Abundant rainfall worries NC farmers, water departments
Posted July 2, 2013
Johnston County, N.C. — A deluge of rain in the last several weeks has area farmers struggling to salvage what they can from water-logged fields and consumers waiting to see whether it will have an impact on their grocery bills.
“I've never been through this before,” said Jimmy McKenzie, a third-generation farmer. “I've been through wet years, but I've never been through a wet June like this.”
More than 10 inches of rain has fallen across central North Carolina since the start of June, which is 7 inches more than average.
McKenzie said he can't get equipment onto his field and is paying more for labor to get the job done. The rain has also drowned the roots of his tobacco, making it thin and yellow.
“Thin tobacco don't have no flavor,” he said. “We need some warm weather. We need some dry weather.”
It's not just tobacco that’s suffering from the abundant rainfall. Officials with the Johnston County Cooperative Extension Service say the ground is too wet to plant soybeans or harvest wheat.
“Without doing that in a timely manner, it really reduces the yield potential of the crop,” said Bryant Spivey, the extension office director.
State Agriculture Commissioner Steve Troxler said farmers across North Carolina are hurting.
“Name a region of the state, and this rainfall has had some type of impact on crops there,” he said. “Statewide, more than 30 percent of the wheat crop still hasn’t been harvested, and the rain has slowed the planting of soybeans and sweet potatoes.”
Troxler said his department has received reports from farmers in central and eastern counties who have had cotton and tobacco “drowned” by the recent rain. In western counties, corn and vegetables have had too much water, and the blackberry harvest is slower than normal.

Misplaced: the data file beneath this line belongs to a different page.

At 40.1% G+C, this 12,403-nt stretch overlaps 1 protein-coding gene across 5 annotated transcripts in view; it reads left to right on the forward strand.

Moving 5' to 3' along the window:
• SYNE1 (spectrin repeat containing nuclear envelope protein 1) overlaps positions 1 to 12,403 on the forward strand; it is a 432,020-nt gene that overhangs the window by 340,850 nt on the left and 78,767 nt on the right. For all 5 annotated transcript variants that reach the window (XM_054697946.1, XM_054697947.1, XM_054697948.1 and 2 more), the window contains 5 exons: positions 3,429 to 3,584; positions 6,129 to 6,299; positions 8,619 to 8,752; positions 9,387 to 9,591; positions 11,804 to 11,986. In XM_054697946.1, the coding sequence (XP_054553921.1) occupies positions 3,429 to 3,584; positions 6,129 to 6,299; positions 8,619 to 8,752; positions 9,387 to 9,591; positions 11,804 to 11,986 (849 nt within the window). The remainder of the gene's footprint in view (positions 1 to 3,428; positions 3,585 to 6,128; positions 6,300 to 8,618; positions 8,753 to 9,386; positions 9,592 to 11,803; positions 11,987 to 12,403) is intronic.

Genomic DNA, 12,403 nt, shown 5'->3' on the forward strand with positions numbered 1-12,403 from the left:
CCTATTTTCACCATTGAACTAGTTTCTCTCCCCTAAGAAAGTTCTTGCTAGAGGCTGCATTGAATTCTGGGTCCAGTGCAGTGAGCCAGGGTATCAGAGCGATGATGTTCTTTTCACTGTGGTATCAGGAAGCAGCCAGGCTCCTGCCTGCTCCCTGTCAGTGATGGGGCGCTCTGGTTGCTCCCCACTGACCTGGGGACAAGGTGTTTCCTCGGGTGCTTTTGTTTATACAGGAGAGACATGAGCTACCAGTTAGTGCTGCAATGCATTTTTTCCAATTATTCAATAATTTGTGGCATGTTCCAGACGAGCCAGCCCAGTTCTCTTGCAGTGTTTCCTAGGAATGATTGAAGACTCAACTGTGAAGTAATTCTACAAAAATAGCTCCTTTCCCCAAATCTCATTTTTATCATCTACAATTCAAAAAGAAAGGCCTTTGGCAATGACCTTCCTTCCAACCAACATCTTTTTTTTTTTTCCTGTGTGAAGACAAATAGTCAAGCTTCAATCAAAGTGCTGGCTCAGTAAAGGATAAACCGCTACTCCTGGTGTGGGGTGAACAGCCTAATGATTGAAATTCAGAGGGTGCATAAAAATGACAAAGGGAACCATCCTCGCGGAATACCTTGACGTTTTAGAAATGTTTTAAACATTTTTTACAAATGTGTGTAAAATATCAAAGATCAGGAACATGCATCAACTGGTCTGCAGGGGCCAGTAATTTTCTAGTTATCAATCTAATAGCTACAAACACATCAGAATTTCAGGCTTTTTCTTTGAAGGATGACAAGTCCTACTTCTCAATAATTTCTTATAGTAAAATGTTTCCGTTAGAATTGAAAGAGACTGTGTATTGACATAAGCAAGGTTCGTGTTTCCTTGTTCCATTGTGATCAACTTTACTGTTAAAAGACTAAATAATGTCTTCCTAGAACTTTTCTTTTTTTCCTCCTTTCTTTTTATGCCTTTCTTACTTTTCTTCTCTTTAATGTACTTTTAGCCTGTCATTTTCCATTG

Spivey and Troxler said smaller harvests push up prices, although it’s too soon to tell what will happen.
“It’s too early to know what the potential impacts on crop yield and quality could be, but farmers could definitely use a little break from the rain,” Troxler said.
McKenzie said he’s hoping to save some of his wheat, and he hasn’t given up on his tobacco.
“Tobacco is a crop that's good for coming back,” he said. “You don't never give up on it until it’s over with.”
The City of Raleigh said the rainfall, combined with increasing conservation efforts and a down economy, have meant less revenue trickling in to the Public Utilities Department, resulting in several rate hikes in recent years.
"The council has done what is required to kind of adjust the rates as we go to keep the business model intact," said John Carman, the city's public utilities director.
He said the city sells roughly the same volume of water as it did in 2005 – despite gaining about 97,000 people in its service area.
"We are in a slow decline in per capita usage, with an increase in population," Carman said.